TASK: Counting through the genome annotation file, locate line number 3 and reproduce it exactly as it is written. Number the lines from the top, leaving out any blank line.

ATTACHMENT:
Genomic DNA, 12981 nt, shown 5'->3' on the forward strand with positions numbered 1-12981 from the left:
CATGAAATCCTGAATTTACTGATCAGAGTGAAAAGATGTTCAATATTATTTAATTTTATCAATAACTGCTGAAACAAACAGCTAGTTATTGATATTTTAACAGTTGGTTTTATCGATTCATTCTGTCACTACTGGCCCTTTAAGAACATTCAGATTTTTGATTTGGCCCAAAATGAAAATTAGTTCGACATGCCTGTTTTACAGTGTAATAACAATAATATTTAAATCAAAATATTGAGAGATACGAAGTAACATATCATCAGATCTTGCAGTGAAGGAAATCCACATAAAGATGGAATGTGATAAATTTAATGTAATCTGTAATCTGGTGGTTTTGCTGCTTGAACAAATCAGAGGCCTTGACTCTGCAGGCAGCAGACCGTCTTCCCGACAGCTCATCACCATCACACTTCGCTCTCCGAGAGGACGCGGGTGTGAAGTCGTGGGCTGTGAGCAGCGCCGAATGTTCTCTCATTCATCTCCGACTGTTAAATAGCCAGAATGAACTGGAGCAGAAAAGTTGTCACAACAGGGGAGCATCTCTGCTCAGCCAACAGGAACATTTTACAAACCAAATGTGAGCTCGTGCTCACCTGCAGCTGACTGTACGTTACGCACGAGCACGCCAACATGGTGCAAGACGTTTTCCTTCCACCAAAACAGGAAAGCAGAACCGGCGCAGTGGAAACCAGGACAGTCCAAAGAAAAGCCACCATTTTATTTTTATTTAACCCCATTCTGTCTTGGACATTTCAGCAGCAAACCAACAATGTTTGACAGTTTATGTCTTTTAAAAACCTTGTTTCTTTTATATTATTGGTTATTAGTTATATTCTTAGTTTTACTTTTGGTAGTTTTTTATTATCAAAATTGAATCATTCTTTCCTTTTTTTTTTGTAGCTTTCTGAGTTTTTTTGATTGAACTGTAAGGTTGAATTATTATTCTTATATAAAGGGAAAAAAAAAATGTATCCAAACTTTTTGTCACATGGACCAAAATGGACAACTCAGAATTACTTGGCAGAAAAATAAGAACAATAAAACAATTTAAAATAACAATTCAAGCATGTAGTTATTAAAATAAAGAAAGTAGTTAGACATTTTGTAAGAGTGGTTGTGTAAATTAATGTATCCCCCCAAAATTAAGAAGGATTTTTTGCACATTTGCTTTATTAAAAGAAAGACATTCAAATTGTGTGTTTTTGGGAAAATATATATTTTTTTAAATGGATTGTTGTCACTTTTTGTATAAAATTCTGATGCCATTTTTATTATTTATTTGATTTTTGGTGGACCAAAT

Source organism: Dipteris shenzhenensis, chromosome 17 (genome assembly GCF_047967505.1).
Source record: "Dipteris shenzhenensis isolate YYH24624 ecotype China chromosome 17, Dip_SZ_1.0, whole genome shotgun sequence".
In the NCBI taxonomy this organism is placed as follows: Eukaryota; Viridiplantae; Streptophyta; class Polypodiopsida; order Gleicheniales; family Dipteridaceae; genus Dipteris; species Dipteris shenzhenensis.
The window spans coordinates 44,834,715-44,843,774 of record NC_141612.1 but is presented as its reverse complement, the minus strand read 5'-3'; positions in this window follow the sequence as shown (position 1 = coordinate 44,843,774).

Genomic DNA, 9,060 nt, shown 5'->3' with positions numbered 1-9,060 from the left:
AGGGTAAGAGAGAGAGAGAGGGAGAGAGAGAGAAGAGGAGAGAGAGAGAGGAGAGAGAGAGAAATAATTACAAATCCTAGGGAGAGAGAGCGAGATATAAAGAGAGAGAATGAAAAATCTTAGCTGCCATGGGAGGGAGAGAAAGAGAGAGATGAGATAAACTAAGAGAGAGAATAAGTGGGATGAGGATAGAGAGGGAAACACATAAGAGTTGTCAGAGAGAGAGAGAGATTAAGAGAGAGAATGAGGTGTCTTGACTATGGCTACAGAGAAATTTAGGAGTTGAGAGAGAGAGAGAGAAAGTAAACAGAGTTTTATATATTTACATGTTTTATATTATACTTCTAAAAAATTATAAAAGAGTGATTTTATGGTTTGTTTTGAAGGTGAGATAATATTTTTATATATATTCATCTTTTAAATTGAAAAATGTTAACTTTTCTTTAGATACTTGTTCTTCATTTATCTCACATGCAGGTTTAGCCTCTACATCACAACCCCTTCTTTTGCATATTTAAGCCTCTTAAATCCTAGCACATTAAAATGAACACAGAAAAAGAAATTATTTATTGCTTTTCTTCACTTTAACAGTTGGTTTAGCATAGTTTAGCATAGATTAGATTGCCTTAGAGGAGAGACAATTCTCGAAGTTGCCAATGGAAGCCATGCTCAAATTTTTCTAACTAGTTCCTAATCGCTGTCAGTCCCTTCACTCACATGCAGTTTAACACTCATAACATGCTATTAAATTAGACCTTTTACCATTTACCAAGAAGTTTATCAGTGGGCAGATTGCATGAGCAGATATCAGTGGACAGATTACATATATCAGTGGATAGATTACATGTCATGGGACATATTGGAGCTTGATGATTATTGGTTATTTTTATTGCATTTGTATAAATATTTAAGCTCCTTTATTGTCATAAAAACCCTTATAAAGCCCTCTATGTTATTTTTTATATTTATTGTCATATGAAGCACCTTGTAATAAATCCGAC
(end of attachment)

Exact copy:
Source organism: Dipteris shenzhenensis, chromosome 17 (genome assembly GCF_047967505.1).